# Wavelet Multiscale Principal Components Analysis

This example demonstrates the features of multiscale principal components analysis (PCA) provided in Wavelet Toolbox™.

The aim of multiscale PCA is to reconstruct, starting from a multivariate signal and using a simple representation at each resolution level, a simplified multivariate signal. The multiscale principal components analysis generalizes the normal PCA of a multivariate signal represented as a matrix by performing a PCA on the matrices of details of different levels simultaneously. A PCA is also performed on the coarser approximation coefficients matrix in the wavelet domain as well as on the final reconstructed matrix. By selecting the numbers of retained principal components, interesting simplified signals can be reconstructed.

### Import Data

Load the multivariate dataset.

```
load ex4mwden
whos
```

Name Size Bytes Class Attributes covar 4x4 128 double x 1024x4 32768 double x_orig 1024x4 32768 double

Usually, only the matrix of data `x`

is available. Here, we also have the true noise covariance matrix `covar`

and the original signals `x_orig`

. These signals are noisy versions of simple combinations of the two original signals. The first signal is "Blocks", which is irregular, and the second one is "HeavySine", which is regular, except around time 750. The other two signals are the sum and the difference of the two original signals, respectively. Multivariate Gaussian white noise exhibiting strong spatial correlation is added to the resulting four signals, which produces the observed data stored in `x`

.

Plot the original signals and the signals with additive noise.

tiledlayout(4,2) for i = 1:4 nexttile plot(x_orig(:,i)) axis tight title("Clean Signal "+num2str(i)) nexttile plot(x(:,i)) axis tight title("Noisy Signal "+num2str(i)) end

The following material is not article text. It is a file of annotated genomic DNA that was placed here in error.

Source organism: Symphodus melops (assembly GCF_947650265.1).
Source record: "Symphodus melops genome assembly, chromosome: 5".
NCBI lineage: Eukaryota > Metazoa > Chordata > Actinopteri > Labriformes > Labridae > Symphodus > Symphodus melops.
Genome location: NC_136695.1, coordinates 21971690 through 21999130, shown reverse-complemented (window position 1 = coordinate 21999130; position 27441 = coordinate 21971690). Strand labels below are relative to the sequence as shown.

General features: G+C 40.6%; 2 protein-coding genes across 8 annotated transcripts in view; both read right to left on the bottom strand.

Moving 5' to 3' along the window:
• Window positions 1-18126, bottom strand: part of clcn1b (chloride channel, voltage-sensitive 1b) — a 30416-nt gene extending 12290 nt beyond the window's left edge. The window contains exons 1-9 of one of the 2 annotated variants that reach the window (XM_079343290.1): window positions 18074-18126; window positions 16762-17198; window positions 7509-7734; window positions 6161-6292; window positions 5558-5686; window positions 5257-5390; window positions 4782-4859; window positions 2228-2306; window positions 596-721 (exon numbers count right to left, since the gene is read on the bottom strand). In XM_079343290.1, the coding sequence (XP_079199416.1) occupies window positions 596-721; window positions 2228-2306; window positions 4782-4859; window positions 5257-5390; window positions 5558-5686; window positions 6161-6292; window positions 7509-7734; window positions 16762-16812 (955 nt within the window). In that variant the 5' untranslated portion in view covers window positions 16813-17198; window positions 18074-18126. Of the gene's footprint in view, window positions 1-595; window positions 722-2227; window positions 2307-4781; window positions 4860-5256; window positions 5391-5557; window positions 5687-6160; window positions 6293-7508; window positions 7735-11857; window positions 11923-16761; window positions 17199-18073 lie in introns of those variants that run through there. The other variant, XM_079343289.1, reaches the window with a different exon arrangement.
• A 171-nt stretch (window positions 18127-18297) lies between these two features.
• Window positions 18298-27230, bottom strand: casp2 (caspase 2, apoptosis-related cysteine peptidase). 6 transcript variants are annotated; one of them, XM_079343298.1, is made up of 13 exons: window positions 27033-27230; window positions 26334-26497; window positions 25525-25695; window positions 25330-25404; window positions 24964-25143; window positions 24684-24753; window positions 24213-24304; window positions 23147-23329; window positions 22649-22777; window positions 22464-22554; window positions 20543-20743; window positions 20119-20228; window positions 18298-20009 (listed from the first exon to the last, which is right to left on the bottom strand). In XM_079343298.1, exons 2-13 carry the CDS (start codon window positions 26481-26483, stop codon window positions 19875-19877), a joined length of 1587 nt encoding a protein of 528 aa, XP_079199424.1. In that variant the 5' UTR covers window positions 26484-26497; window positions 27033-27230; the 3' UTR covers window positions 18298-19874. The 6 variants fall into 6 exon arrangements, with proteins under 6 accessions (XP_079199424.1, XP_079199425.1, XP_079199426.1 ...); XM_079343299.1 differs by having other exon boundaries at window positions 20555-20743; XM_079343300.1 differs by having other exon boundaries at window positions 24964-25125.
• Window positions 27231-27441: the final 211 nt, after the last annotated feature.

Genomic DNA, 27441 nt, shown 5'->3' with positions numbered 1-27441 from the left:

### Simple Multiscale PCA

Wavelet multiscale PCA combines noncentered PCA on approximations and details in the wavelet domain and a final PCA. At each level, the most significant principal components are selected.

Use the `wmspca`

function to perform a multiscale PCA of the noisy signals. Specify the `sym4`

wavelet and a decomposition down to level 5. Specify the wavelet parameters. Use Kramer's rule to automatically select the number of retained principal components. Kaiser's rule retains the components associated with eigenvalues exceeding the mean of all eigenvalues.

wname = "sym4"; level = 5; npc = "kais"; [x_sim,qual,npc] = wmspca(x,level,wname,npc);

Display the original noisy and simplified signals.

tiledlayout(4,2) for i = 1:4 nexttile plot(x(:,i)) set(gca,'xtick',[]) axis tight title("Noisy Signal "+num2str(i)) nexttile plot(x_sim(:,i)) set(gca,'xtick',[]) axis tight title("Simplified Signal "+num2str(i)) end

The results from a compression perspective are good. Inspect the quality of the reconstructions. The percentages reflecting the quality of column reconstructions given by the relative mean square errors are close to 100%.

qual

`qual = `*1×4*
98.0545 93.2807 97.1172 98.8603

### Improve Results

You can improve the results by suppressing noise, because the details at levels 1 to 3 are composed essentially of noise with small contributions from the signal. Removing the noise leads to a crude, but large, denoising effect.

The output argument `npc`

contains the numbers of retained principal components selected by Kaiser's rule.

npc

`npc = `*1×7*
1 1 1 1 1 2 2

For $$d$$ from 1 to 5, $$\text{npc}(d)$$ is the number of retained noncentered principal components (PCs) for details at level * d*. The number of retained noncentered PCs for approximations at level 5 is

`npc(6)`

, and `npc(7)`

is the number of retained PCs for final PCA after wavelet reconstruction. As expected, the rule keeps two principal components, both for the PCA approximations and the final PCA, but one principal component is kept for details at each level.Suppress the details at levels 1 to 3 by first setting the corresponding elements of `npc`

to 0. Then perform a second multiscale PCA using the modified `npc`

as input.

npc(1:3) = [0 0 0]; [x_sim,qual,npc] = wmspca(x,level,wname,npc);

Display the original noisy and final simplified signals. By suppressing the details at levels 1 to 3, the results are improved.

tiledlayout(4,2) for i = 1:4 nexttile plot(x(:,i)) set(gca,'xtick',[]) axis tight title("Noisy Signal "+num2str(i)) nexttile plot(x_sim(:,i)) set(gca,'xtick',[]) axis tight title("Final Simplified Signal "+num2str(i)) end

## References

[1] Aminghafari, Mina,
Nathalie Cheze, and Jean-Michel Poggi. “Multivariate Denoising Using Wavelets and
Principal Component Analysis.” *Computational Statistics & Data
Analysis* 50, no. 9 (May 2006): 2381–98.
https://doi.org/10.1016/j.csda.2004.12.010.